Wednesday, October 19, 2022

19: Liz Truss

Reel: What does your faith mean to you?

Elon Musk Foments More Geopolitical Controversy With Ukraine Internet Dispute The world’s richest man, whose Starlink internet service is critical to the Ukrainian Army, said he could not “indefinitely” fund the system’s use in Ukraine. ....... Musk said his company could not “indefinitely” fund Ukraine’s use of Starlink, which has become crucial for the Ukrainian Army’s communication as it advances into territory occupied by Russia and defends against continued Russian attacks. ........ About 20,000 Starlink terminals, which were designed to work with satellites orbiting in space to provide online access, have been delivered to Ukraine since Russia’s invasion in February. Mr. Musk, who did not mention the Pentagon, talked about the difficulties of funding the service. ........

Musk, 51, who has become an unlikely provocateur in international geopolitics.

........... Last week, Mr. Musk drew a fierce rebuke from Ukrainian officials for proposing a peace plan — which included ceding territory to Russia — to end the war. He also suggested in an interview with The Financial Times that tensions between China and Taiwan could be resolved by handing over some control of Taiwan to Beijing.

Crude Comments From Europe’s Top Diplomat Point to Bigger Problems Josep Borrell Fontelles said Europe was “a garden,” and the world “a jungle,” triggering charges of neocolonialism and racism just as the E.U. tries to drum up support in the developing world. ......... The top European Union diplomat calling the world “a jungle” and Europe “a garden” at risk of being overrun isn’t helping. ......... “Yes, Europe is a garden.” Mr. Borrell told aspiring European diplomats in the Belgian city of Bruges. “We have built a garden. Everything works. It is the best combination of political freedom, economic prosperity and social cohesion that the humankind has been able to build — the three things together.” ........ “Most of the rest of the world is a jungle, and the jungle could invade the garden,” he added, calling the young European diplomats “gardeners” who “have to go to the jungle. Europeans have to be much more engaged with the rest of the world. Otherwise, the rest of the world will invade us, by different ways and means.” ....... He said that Europe was a privileged place to live and that his message to the aspiring diplomats was to cultivate relationships outside it, because it cannot be “an island in the world away from what was going on elsewhere.” ....... Among the first to seize on it was the Kremlin’s spokeswoman, Maria Zakharova. ........ “To continue the analogy, the European gardener is in a vegetative state,” she quipped on Telegram. “And now seriously. The ‘garden’ was built by Europe due to the barbaric attitude to the plundering of the ‘jungle.’ Borrell could not say it better: the most prosperous system created in Europe was nourished by its roots from the colonies, which it ruthlessly oppressed,” she added. ........ “This abhorrent, colonial language is unacceptable from any representative of our union, least of all our highest-ranking diplomat,” said Alice Bah Kuhnke, a prominent Swedish member of the European Parliament with the Green Party. ......... Experts also said that alienating nations in the developing world could undermine the European Union’s efforts to bolster global partnerships in its search for its own independent place in the global power structure, as well as drum up support for Ukraine against Russia. ......... “It upsets at the most profound level countries in the rest of the world, because of the history of colonialism.” ......... In United Nations General Assembly votes, a bellwether for how well Western allies are doing against Russia’s own diplomatic efforts, the European Union and the United States have struggled to rally support from African and Asian countries they would normally call allies. High-profile partners like South Africa and India have chosen to abstain on key votes ......... Seasoned E.U. observers point out that Mr. Borrell is not an outlier when it comes to the dominant thinking at the heart of the bloc’s policy machinery. ........ the garden-jungle analogy used by Mr. Borrell was first employed by the prominent American neoconservative scholar Robert Kagan. .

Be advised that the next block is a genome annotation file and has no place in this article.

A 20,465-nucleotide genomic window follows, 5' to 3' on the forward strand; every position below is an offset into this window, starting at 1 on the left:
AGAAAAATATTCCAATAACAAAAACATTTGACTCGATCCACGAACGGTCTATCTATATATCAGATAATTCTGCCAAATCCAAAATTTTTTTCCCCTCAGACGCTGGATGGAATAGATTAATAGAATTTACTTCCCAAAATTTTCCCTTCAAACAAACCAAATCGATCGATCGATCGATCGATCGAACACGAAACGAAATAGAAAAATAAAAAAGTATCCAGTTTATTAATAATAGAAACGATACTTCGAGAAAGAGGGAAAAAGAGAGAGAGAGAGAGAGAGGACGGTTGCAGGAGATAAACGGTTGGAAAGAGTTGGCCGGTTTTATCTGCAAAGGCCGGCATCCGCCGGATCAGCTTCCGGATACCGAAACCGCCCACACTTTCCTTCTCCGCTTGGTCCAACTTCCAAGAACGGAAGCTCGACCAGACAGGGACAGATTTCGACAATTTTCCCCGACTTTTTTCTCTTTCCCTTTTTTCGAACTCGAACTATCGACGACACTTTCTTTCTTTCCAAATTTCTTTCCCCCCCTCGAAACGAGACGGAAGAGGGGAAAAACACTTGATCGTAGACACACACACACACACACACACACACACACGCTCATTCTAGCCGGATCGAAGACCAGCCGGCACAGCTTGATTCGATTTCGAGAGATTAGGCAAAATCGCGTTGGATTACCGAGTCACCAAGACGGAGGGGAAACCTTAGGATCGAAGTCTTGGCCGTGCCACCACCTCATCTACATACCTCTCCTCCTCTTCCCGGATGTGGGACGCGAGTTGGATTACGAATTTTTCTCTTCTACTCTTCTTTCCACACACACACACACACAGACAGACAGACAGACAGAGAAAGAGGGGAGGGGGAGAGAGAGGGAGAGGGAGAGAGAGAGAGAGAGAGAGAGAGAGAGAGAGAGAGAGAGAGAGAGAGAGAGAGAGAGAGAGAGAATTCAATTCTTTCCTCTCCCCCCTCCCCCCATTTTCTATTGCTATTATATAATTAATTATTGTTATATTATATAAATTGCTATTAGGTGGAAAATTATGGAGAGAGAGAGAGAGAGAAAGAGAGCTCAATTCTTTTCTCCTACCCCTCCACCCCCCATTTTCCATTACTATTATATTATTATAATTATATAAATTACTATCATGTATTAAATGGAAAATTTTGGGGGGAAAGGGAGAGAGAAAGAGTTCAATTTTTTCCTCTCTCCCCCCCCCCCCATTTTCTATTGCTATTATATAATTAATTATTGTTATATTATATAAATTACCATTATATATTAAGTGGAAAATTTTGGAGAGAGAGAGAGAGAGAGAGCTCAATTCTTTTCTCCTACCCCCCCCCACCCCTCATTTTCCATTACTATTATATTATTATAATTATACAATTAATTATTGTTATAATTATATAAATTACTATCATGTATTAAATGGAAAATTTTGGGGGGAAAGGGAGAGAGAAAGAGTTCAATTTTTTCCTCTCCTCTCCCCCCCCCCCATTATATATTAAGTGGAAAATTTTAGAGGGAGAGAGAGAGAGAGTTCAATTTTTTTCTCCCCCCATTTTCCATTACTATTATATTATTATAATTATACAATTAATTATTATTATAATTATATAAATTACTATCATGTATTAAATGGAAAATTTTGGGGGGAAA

The state of the energy transition In the past decade, we finally got going. Over the next three, we need to go much further, much faster. I still believe we can avoid a climate disaster—if we devote the next generation to mobilizing the largest crisis response in human history. ........ .

Liz Truss Is Finished For 40 days, Prime Minister Liz Truss of Britain has ridden a roller coaster of ridicule. ........ Her “mini budget,” on which she hung her free-market credentials, was a disaster: Bond yields rocketed, the pound tanked, and the markets, far from gratified, were distinctly upset. To mitigate the damage, she reversed a tax cut for high earners — and was rewarded with more mockery. At the Conservative Party conference, protesters played loud clown music, and the police refused to intervene, as sure a sign of a failing administration in Britain as the storming of the Winter Palace in Russia. ........... the polls, which put Labour 33 points ahead of the Conservatives and Ms. Truss’s approval rating at minus 47 ....... Ms. Truss may limp on, but she is without power. For all intents and purposes, her prime ministership is finished. ........ Behind this monumental failure stalks Boris Johnson, the most important ghost in British politics. ......... Ms. Truss was Mr. Johnson’s departing gift, a human land mine to level the ground for his possible return. ......... We are far from seriousness, data and hope. The choice of Brexit, the nightmare we are slowly awakening to, proves it. ........... Ms. Truss certainly invited opprobrium with her recklessness: Only 6 percent of the country supports her tax cuts, while Elizabeth II preached unity and love. That is the kind of authoritarianism the British like, the velvet kind. In comparison, Ms. Truss looked tinny and pitiful. She could be dismissed. ...... After 12 years in power, exhausted by Brexit, the pandemic and growing factionalism, they find themselves at the mercy of Mr. Johnson’s ambition, their own inadequacy and their members’ hunger for culling the state against the country’s wishes. Their choice of Ms. Truss was part error, part final roll of a doomsday cult. Britain, contrary to stereotype, is a kaleidoscope of opinion, not two resolutely opposed factions. The majority accepted Conservative rule for more than a decade. But Ms. Truss, bringer of market chaos and international condemnation, is where that consent ends. ......... In time, Britain may free itself of Mr. Johnson’s spell and Ms. Truss’s unreason — and choose leaders who deal in facts, not fantasies, and think of the country, not themselves. We may say at last: Enough of post-truth and extremism and drinking the dregs of empire.